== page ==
The lockdowns of the past month have not been conducive to the common good. While they have saved the lives of many people, they have also endangered—and are still endangering—the lives and livelihoods of many others. They have created a new and dangerous political precedent.
Politicians and pundits have a blind spot when it comes to international economic transactions. They ignore a portion of trade! In particular, they ignore trade in claims on future income—that is, stocks and bonds.
Anti-price gouging laws mean that those who really end up getting the short end of the stick are those who don't have the time or the means to beat the crowds to the store. Worse off are those of lesser means who rely on public transportation or walking to transport groceries home.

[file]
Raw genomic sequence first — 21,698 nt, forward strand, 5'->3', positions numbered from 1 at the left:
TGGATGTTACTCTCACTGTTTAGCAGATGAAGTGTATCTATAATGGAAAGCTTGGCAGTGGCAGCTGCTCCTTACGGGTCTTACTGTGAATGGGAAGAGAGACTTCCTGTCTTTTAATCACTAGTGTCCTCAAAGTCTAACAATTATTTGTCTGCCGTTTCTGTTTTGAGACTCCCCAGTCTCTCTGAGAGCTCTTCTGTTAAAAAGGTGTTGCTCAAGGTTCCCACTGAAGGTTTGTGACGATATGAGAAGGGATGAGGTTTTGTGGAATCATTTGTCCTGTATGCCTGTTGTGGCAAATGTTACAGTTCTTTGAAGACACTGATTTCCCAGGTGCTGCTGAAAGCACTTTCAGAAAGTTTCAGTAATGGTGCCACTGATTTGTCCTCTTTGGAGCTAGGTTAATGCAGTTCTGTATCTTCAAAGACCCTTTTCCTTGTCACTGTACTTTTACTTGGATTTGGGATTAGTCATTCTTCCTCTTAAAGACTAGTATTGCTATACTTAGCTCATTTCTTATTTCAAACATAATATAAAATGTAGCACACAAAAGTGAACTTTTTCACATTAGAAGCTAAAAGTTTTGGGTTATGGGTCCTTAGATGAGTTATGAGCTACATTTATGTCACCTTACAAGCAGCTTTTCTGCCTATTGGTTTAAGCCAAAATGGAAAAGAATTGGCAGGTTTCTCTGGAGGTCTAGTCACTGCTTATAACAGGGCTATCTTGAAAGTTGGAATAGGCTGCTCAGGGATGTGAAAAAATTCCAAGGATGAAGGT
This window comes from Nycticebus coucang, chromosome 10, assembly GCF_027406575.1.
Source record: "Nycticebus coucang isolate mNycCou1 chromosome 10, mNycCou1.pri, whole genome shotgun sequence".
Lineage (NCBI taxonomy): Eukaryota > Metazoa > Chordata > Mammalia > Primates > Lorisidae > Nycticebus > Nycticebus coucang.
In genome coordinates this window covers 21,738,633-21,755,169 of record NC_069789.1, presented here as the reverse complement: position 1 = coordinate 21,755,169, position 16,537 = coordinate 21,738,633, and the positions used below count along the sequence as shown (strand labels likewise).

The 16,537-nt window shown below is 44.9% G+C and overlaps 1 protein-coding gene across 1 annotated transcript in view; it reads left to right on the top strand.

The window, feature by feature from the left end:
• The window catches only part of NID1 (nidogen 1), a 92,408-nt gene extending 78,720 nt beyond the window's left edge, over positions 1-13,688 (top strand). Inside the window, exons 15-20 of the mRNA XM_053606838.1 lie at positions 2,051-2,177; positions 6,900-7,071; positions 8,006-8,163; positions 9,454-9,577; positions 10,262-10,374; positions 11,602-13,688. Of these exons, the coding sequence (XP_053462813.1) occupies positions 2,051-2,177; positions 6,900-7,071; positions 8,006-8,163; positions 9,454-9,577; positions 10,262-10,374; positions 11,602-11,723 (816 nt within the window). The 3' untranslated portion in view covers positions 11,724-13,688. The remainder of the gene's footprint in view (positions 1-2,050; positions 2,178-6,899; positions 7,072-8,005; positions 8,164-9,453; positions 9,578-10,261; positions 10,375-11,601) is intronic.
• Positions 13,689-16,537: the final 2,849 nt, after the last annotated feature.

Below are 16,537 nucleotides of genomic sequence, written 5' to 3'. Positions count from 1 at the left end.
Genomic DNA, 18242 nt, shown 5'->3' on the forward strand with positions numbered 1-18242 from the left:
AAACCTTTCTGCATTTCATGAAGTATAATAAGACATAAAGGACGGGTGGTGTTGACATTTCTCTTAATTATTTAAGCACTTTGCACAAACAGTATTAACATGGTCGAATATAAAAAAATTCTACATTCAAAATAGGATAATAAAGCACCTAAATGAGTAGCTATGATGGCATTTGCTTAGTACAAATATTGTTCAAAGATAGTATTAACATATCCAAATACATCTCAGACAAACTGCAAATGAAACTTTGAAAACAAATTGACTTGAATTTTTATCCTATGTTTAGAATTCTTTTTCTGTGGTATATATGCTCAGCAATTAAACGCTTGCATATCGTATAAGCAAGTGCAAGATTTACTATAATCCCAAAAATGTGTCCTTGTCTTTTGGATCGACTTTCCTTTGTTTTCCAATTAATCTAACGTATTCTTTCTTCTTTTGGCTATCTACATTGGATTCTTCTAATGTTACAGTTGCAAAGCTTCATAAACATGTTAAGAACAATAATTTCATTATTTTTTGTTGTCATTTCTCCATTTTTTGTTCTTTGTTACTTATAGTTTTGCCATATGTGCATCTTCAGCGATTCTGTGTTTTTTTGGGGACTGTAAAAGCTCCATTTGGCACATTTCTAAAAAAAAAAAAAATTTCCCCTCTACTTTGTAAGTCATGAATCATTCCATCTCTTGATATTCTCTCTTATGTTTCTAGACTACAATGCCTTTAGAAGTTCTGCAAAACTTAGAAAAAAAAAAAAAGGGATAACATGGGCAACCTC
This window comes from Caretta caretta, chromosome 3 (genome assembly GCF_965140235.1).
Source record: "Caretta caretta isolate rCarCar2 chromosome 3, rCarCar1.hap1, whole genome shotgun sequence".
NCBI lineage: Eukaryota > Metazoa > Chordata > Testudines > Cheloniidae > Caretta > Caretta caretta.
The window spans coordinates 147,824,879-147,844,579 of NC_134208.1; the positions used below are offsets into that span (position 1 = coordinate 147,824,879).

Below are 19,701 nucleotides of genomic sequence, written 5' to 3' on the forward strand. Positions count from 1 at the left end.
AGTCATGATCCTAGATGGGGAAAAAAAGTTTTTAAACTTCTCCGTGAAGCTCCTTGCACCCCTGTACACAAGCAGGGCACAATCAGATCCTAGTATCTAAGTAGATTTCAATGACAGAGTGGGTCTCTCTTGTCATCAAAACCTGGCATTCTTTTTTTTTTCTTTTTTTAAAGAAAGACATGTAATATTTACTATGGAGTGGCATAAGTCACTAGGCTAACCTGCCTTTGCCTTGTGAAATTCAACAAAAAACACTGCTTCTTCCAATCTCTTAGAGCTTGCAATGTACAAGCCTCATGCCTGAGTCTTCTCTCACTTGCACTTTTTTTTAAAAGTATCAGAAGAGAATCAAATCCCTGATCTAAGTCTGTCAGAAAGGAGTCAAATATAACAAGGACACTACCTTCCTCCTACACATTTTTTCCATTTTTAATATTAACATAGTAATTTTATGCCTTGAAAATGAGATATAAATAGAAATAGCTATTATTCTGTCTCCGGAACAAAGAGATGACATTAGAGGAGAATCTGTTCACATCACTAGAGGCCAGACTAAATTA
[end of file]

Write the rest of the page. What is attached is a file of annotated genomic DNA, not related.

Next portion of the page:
What needs to be done in such a crisis is not to attempt to steer the market to ensure it provides what is needed, but to let it free to do what it always does: match the goals of entrepreneurial producers with the needs of the populace.
The coronavirus crisis must cause us to rethink the idea governments can manage these situations. It is absolutely true that most private industry can be trusted, because the alternative for poor or unscrupulous providers is failure.